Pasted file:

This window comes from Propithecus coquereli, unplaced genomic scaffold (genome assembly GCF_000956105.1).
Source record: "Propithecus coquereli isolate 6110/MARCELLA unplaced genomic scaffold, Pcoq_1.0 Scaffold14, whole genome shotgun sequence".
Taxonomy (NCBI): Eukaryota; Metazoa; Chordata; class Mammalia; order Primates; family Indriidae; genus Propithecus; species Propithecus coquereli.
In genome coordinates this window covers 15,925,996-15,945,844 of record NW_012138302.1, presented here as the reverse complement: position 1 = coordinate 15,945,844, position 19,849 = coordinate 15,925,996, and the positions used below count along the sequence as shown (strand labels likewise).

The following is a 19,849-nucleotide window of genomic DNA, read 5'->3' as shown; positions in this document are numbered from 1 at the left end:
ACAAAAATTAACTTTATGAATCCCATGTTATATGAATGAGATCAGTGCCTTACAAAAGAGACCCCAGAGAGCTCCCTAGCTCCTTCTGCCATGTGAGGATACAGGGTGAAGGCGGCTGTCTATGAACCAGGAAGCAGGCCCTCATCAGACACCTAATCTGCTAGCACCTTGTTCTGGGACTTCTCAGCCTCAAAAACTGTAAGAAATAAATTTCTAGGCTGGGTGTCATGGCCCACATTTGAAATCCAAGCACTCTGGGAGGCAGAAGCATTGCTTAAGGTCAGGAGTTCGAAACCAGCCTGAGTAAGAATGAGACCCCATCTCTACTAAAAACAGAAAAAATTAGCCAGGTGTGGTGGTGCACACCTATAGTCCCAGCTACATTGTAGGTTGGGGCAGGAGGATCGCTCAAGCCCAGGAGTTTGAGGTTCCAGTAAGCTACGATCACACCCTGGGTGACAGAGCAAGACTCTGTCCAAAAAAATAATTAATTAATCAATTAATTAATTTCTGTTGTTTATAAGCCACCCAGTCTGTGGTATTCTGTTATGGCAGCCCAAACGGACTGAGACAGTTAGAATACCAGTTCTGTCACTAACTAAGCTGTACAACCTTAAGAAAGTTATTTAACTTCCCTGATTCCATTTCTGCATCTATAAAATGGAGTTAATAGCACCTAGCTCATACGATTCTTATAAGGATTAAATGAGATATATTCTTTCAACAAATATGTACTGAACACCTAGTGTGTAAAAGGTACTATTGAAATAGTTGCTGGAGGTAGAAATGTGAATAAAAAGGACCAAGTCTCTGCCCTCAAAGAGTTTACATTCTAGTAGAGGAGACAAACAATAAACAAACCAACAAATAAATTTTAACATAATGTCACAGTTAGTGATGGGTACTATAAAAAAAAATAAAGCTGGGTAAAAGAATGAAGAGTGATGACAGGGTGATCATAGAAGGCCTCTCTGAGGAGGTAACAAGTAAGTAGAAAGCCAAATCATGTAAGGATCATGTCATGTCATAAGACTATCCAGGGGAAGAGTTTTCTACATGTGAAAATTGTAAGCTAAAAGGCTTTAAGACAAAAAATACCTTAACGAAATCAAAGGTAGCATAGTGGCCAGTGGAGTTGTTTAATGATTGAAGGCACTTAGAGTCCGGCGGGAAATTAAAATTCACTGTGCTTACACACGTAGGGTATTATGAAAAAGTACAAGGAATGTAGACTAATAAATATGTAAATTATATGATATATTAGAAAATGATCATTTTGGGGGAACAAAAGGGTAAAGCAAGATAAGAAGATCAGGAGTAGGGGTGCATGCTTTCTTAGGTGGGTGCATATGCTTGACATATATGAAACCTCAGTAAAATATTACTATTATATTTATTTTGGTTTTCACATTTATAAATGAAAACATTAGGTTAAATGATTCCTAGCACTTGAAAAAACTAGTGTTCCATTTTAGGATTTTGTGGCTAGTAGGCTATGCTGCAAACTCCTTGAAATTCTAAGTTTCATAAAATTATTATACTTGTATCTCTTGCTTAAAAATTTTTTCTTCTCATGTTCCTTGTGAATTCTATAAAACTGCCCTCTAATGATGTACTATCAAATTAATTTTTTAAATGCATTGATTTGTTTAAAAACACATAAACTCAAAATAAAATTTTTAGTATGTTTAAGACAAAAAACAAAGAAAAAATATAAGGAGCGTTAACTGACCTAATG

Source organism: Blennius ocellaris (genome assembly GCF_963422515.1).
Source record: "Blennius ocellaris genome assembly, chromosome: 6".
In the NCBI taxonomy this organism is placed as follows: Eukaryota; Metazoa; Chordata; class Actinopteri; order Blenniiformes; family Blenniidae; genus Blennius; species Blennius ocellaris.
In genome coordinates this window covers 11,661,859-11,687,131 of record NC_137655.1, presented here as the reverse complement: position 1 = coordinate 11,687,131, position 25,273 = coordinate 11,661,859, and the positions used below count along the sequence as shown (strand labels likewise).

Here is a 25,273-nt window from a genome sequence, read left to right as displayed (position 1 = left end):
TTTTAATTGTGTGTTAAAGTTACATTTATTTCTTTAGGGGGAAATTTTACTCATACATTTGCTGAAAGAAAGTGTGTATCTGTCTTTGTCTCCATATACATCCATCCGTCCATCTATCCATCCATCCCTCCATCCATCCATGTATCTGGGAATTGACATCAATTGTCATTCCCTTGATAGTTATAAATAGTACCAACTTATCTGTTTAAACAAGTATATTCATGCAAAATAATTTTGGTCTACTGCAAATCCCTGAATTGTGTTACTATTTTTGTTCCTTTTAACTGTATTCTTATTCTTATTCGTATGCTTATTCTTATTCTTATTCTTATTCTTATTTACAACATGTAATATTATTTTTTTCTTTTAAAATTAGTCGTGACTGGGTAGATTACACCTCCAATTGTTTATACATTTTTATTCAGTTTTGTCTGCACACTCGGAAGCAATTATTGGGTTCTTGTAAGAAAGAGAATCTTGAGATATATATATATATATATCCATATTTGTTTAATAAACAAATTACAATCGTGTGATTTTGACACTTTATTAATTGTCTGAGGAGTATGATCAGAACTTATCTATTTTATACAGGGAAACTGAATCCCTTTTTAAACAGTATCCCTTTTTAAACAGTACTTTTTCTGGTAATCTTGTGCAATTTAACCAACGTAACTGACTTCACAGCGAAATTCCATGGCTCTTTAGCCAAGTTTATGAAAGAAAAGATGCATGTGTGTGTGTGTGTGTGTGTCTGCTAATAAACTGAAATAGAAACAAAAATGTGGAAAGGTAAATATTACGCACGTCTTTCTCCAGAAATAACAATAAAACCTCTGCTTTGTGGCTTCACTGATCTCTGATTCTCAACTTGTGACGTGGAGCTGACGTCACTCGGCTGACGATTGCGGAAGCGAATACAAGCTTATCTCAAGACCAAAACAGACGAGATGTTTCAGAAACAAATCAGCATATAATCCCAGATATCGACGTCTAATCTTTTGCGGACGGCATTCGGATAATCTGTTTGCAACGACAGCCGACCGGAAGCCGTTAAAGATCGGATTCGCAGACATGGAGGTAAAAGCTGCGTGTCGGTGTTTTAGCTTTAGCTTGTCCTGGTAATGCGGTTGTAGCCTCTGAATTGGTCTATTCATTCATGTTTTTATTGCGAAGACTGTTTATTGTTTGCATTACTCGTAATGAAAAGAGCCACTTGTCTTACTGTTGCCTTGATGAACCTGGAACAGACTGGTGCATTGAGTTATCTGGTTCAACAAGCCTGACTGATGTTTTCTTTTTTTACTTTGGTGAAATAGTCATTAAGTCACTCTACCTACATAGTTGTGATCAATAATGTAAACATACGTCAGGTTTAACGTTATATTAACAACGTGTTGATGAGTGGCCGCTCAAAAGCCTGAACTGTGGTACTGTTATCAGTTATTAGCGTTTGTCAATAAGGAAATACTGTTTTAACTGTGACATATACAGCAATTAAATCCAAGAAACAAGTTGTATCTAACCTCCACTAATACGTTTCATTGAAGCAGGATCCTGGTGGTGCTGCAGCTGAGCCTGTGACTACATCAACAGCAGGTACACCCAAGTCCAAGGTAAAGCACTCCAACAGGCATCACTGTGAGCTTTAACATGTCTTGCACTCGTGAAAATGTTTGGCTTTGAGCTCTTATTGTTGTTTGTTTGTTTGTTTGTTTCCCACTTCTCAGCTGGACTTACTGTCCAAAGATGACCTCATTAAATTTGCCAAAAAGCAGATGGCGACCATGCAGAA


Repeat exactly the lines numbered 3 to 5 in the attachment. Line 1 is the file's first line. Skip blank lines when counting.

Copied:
Taxonomy (NCBI): Eukaryota; Metazoa; Chordata; class Mammalia; order Primates; family Indriidae; genus Propithecus; species Propithecus coquereli.
In genome coordinates this window covers 15,925,996-15,945,844 of record NW_012138302.1, presented here as the reverse complement: position 1 = coordinate 15,945,844, position 19,849 = coordinate 15,925,996, and the positions used below count along the sequence as shown (strand labels likewise).

The following is a 19,849-nucleotide window of genomic DNA, read 5'->3' as shown; positions in this document are numbered from 1 at the left end: